The government’s annual ‘Ghetto List’ was released on Saturday, revealing that 29 housing areas fulfilled the new more expansive criteria that came into effect earlier this year.
The contentious list includes 15 areas that are deemed to be particularly hardcore – while an additional 43 were deemed to be vulnerable, but outside the scope of being designated as a ghetto.
“The new ghetto criteria highlight the housing areas that have problems and are in need of help. The political agreement that tackles parallel societies gives municipalities and housing associations a number of new tools to effectively challenge ghettos and preventatively address the issue,” said the transport and housing minister, Ole Birk Olesen.
Eight new areas
The new criteria means that there are eight new housing areas on the list compared to last year: Lundtoftegade, Aldersrogade and Hørgården in Copenhagen, Charlotteager in Høje Taastrup, Nøjsomhed/Sydvej in Helsingør, Korsløkkeparken Øst in Odense, Resedavej in Silkeborg and Ellekonebakken in Viborg.
Hardcore ghetto areas are housing areas that have been on the Ghetto List for at least five years, and as of 1 July 2019 they must have prepared a development plan that conveys how they intend to reduce the share of public housing in the area to, at the most, 40 percent.
That can be done by building new housing such as ownership, rental or housing co-operative apartments, by adding municipal jobs or by selling off or tearing down existing buildings.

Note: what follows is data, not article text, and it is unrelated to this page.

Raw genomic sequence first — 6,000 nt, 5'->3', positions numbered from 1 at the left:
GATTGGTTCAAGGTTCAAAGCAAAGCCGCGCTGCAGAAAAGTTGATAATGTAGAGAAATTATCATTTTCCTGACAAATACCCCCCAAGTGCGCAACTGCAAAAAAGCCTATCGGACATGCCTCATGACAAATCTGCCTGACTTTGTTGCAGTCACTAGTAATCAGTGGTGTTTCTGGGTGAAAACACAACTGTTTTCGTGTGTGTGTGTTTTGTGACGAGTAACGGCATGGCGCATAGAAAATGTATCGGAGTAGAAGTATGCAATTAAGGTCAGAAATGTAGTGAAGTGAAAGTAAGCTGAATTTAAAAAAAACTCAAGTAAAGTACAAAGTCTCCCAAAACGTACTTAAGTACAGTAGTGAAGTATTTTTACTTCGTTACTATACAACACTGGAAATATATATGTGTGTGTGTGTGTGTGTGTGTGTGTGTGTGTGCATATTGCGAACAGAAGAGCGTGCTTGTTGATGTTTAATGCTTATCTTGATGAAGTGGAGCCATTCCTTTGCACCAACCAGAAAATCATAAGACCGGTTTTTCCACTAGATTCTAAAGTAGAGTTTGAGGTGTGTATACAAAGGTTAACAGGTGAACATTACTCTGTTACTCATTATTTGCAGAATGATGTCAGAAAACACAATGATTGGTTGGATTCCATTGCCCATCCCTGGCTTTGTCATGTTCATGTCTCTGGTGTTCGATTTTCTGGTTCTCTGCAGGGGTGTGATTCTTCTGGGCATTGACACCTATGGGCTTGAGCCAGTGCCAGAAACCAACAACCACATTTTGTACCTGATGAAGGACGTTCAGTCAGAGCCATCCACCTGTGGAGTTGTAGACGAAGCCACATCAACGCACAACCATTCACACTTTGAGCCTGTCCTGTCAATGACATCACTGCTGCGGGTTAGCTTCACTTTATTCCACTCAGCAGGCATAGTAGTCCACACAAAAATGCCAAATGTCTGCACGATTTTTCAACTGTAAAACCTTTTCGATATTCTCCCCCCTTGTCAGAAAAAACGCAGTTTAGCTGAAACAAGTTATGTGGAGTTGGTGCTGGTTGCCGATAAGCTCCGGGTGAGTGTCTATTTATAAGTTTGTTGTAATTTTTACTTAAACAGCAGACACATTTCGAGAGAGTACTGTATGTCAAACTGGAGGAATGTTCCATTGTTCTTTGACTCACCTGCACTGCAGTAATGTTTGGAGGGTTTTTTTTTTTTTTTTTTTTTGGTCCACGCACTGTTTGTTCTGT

New hard-core criteria
As per the new criteria, a ‘ghetto’ is defined as a housing area with at least 1,000 residents where the majority consists of immigrants and descendants of non-western countries, which fulfils two of the following four criteria:
– The share of residents aged 18-64 who are unemployed or not taking an education exceeds 40 percent over the past two years.
– The share of residents who have been convicted of a crime, breaching the law on weapons or narcotics is at least three times the national average over the past two years.
– The share of residents aged 30-59 who only have a basic education exceeds 60 percent.
– The average gross income of taxable residents aged 15-64 (excluding those in an education) is less than 55 percent over the same group in the region.
The areas that fulfil the criteria gain access to new tools designated to help them improve their standing.